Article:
In this lyrical look at the water cycle, Miranda Paul explores the many forms water can take. Jason Chin’s lush illustrations frame the story around a brother and sister, their family and friends through all the seasons of one year.
Miss Hazeltine is a generous soul—and a cat lover. She’d have to be, since she’s opened her Home for Shy and Fearful Cats. Not sure at first if anyone will bring their felines, she’s surprised to find her house filled with them—ones that are scared of mice and birds, refuse to purr and can’t even pounce. Never fear: Miss Hazeltine is here to work her magic.
In this picture book debut from illustrator JiHyeon Lee, who lives and works in South Korea, readers meet a lone boy, staring at a large and empty pool. On the next spread, a boisterous and crowded group of children, complete with floats and beach balls, jump into the water, while the boy merely watches.
It takes a village, as they say, and in this case it takes one to help a young girl feel right at home.
Author Sara O’Leary and illustrator Julie Morstad invite us into a day in the life of Sadie, an imaginative young girl who loves diving into stories. In the opening illustration, Sadie is hiding inside a box, her head barely peeking above the top, but, as she tells readers, she’s actually on a giant boat, crossing the ocean.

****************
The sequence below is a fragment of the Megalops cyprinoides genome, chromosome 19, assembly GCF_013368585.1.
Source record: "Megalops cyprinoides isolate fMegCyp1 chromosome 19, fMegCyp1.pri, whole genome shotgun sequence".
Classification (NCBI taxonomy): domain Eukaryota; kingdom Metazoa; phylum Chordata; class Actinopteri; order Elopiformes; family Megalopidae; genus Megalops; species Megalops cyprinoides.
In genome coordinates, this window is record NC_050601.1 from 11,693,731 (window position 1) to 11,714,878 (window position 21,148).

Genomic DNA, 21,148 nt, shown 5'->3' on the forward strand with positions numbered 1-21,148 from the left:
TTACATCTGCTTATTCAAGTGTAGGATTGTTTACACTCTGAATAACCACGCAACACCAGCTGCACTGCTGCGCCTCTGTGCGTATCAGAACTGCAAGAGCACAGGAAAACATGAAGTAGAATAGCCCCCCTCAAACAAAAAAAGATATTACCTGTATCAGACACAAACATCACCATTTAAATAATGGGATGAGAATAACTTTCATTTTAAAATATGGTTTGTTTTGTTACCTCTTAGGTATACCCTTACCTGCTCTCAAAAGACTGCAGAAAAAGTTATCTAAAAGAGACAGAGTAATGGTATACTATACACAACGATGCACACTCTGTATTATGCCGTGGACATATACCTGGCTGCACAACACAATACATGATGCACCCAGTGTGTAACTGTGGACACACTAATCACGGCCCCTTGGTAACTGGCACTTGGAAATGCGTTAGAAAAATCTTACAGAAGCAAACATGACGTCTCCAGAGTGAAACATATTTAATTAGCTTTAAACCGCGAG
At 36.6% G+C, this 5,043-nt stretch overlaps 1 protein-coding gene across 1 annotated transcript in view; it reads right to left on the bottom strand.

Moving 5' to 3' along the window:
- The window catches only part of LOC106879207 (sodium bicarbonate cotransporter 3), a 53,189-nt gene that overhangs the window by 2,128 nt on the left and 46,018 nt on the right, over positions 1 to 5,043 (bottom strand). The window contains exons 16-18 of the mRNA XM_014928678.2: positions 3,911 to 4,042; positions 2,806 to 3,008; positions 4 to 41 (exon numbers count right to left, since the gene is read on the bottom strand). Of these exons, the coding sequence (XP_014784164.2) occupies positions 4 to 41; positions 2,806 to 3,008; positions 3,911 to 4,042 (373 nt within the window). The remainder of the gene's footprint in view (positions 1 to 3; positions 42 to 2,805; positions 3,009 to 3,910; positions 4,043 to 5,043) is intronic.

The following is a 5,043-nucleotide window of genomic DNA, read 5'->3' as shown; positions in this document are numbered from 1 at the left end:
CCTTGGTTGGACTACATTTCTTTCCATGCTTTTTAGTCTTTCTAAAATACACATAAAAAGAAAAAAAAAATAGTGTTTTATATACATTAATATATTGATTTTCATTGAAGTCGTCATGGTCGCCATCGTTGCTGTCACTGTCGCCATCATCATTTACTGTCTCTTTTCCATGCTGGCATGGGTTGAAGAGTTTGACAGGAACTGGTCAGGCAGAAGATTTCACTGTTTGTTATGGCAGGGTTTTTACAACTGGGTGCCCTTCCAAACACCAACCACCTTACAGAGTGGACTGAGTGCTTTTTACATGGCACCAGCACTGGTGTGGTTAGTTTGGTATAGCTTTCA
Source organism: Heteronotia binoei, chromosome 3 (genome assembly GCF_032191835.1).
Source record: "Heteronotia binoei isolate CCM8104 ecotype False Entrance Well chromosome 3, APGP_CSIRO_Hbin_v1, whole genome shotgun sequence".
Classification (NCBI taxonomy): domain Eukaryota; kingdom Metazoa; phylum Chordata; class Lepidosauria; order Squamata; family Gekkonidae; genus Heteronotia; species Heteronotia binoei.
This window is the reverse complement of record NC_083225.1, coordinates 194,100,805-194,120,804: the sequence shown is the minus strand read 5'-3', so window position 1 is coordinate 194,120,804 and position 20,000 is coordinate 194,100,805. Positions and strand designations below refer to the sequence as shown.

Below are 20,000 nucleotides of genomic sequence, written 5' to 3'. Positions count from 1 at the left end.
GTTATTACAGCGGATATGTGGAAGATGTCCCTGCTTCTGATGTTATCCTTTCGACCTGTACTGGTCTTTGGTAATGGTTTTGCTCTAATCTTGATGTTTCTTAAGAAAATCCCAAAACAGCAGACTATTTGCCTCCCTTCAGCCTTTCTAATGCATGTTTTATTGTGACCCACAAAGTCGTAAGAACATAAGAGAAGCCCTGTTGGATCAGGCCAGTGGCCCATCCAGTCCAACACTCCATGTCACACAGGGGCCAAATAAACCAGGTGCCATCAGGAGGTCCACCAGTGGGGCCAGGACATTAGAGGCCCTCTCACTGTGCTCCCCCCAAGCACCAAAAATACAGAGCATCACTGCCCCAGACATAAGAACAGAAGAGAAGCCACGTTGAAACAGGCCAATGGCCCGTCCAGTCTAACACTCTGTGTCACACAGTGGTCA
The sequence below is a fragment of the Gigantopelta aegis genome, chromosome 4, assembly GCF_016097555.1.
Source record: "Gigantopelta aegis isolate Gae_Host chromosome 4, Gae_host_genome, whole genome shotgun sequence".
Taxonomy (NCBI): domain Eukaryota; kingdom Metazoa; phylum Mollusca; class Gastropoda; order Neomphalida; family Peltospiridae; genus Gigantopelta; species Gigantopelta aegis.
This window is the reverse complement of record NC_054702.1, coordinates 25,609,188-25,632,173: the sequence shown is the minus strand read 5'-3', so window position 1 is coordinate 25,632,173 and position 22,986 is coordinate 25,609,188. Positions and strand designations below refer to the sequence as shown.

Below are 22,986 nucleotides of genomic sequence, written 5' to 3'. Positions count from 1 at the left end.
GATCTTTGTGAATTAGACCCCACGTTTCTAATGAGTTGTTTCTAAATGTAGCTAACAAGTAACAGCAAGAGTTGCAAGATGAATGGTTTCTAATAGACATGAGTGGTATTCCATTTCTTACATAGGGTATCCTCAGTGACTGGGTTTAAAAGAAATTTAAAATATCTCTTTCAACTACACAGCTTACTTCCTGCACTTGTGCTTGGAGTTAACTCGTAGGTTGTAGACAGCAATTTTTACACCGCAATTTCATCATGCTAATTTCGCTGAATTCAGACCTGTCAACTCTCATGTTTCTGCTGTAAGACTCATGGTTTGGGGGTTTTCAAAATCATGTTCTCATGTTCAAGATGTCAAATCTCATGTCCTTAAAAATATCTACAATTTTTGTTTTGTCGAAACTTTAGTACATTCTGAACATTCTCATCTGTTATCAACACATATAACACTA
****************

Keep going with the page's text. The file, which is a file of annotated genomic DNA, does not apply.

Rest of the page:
A young boy heads to Coney Island for a birthday outing, his mother treating him to ice cream once they arrive. The word “cream” shows through a die-cut hole (“‘Ice cream,’ I say, my birthday surprise!”), and on the next spread, after the boy drops his snack, we read: “‘Oh no!’ I scream, with tears in my eyes.”
It’s not often you see picture books capable of both humor and genuine creepiness.
Fans of the award-winning Open This Little Book will be drawn to the exuberant Inside This Book by author-illustrator Barney Saltzberg. It’s a testament to the robust imagination of children, as well as the very notion of self-publishing.
When Charlie “Bird” Parker and John “Dizzy” Gillespie played music together in the 1940s, they forged a new kind of music—bebop. Gary Golio’s new picture book, with exuberant illustrations by Ed Young, is a lively tribute to the form.
A simple pen can do a lot. Christopher Myers shows us just that in his new book, a tribute to the imagination of children and the immense power of creativity.